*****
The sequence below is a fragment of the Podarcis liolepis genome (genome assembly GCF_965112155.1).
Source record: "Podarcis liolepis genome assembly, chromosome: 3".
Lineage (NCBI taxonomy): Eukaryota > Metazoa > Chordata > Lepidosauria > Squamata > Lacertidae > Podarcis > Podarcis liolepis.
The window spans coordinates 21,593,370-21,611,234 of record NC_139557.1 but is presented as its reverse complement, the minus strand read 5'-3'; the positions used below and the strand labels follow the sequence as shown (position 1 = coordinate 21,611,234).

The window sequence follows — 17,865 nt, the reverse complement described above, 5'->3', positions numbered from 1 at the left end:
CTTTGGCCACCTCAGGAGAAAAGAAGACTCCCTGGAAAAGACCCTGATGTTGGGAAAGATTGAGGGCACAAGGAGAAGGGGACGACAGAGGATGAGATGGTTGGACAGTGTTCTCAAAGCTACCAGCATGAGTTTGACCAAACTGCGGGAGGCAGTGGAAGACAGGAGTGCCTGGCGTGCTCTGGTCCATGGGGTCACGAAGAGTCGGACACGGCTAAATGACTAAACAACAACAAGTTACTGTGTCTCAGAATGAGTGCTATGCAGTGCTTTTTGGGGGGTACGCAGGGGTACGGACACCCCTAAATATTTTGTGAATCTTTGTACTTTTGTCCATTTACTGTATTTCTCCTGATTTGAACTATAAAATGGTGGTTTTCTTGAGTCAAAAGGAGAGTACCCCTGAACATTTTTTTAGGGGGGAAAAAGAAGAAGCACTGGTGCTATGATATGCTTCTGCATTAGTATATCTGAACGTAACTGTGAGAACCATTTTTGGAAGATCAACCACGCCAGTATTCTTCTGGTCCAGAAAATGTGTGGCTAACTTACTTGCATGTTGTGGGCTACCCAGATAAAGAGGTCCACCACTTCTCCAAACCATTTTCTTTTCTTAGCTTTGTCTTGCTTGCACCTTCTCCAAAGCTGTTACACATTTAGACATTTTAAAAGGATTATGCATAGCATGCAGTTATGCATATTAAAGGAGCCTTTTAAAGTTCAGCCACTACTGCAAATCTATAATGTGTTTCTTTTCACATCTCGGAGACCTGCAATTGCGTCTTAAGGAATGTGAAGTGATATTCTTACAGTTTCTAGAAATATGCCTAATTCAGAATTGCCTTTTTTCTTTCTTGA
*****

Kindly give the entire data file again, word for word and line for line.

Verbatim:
The sequence below is a fragment of the Podarcis liolepis genome (genome assembly GCF_965112155.1).
Source record: "Podarcis liolepis genome assembly, chromosome: 3".
Lineage (NCBI taxonomy): Eukaryota > Metazoa > Chordata > Lepidosauria > Squamata > Lacertidae > Podarcis > Podarcis liolepis.
The window spans coordinates 21,593,370-21,611,234 of record NC_139557.1 but is presented as its reverse complement, the minus strand read 5'-3'; the positions used below and the strand labels follow the sequence as shown (position 1 = coordinate 21,611,234).

The window sequence follows — 17,865 nt, the reverse complement described above, 5'->3', positions numbered from 1 at the left end:
CTTTGGCCACCTCAGGAGAAAAGAAGACTCCCTGGAAAAGACCCTGATGTTGGGAAAGATTGAGGGCACAAGGAGAAGGGGACGACAGAGGATGAGATGGTTGGACAGTGTTCTCAAAGCTACCAGCATGAGTTTGACCAAACTGCGGGAGGCAGTGGAAGACAGGAGTGCCTGGCGTGCTCTGGTCCATGGGGTCACGAAGAGTCGGACACGGCTAAATGACTAAACAACAACAAGTTACTGTGTCTCAGAATGAGTGCTATGCAGTGCTTTTTGGGGGGTACGCAGGGGTACGGACACCCCTAAATATTTTGTGAATCTTTGTACTTTTGTCCATTTACTGTATTTCTCCTGATTTGAACTATAAAATGGTGGTTTTCTTGAGTCAAAAGGAGAGTACCCCTGAACATTTTTTTAGGGGGGAAAAAGAAGAAGCACTGGTGCTATGATATGCTTCTGCATTAGTATATCTGAACGTAACTGTGAGAACCATTTTTGGAAGATCAACCACGCCAGTATTCTTCTGGTCCAGAAAATGTGTGGCTAACTTACTTGCATGTTGTGGGCTACCCAGATAAAGAGGTCCACCACTTCTCCAAACCATTTTCTTTTCTTAGCTTTGTCTTGCTTGCACCTTCTCCAAAGCTGTTACACATTTAGACATTTTAAAAGGATTATGCATAGCATGCAGTTATGCATATTAAAGGAGCCTTTTAAAGTTCAGCCACTACTGCAAATCTATAATGTGTTTCTTTTCACATCTCGGAGACCTGCAATTGCGTCTTAAGGAATGTGAAGTGATATTCTTACAGTTTCTAGAAATATGCCTAATTCAGAATTGCCTTTTTTCTTTCTTGA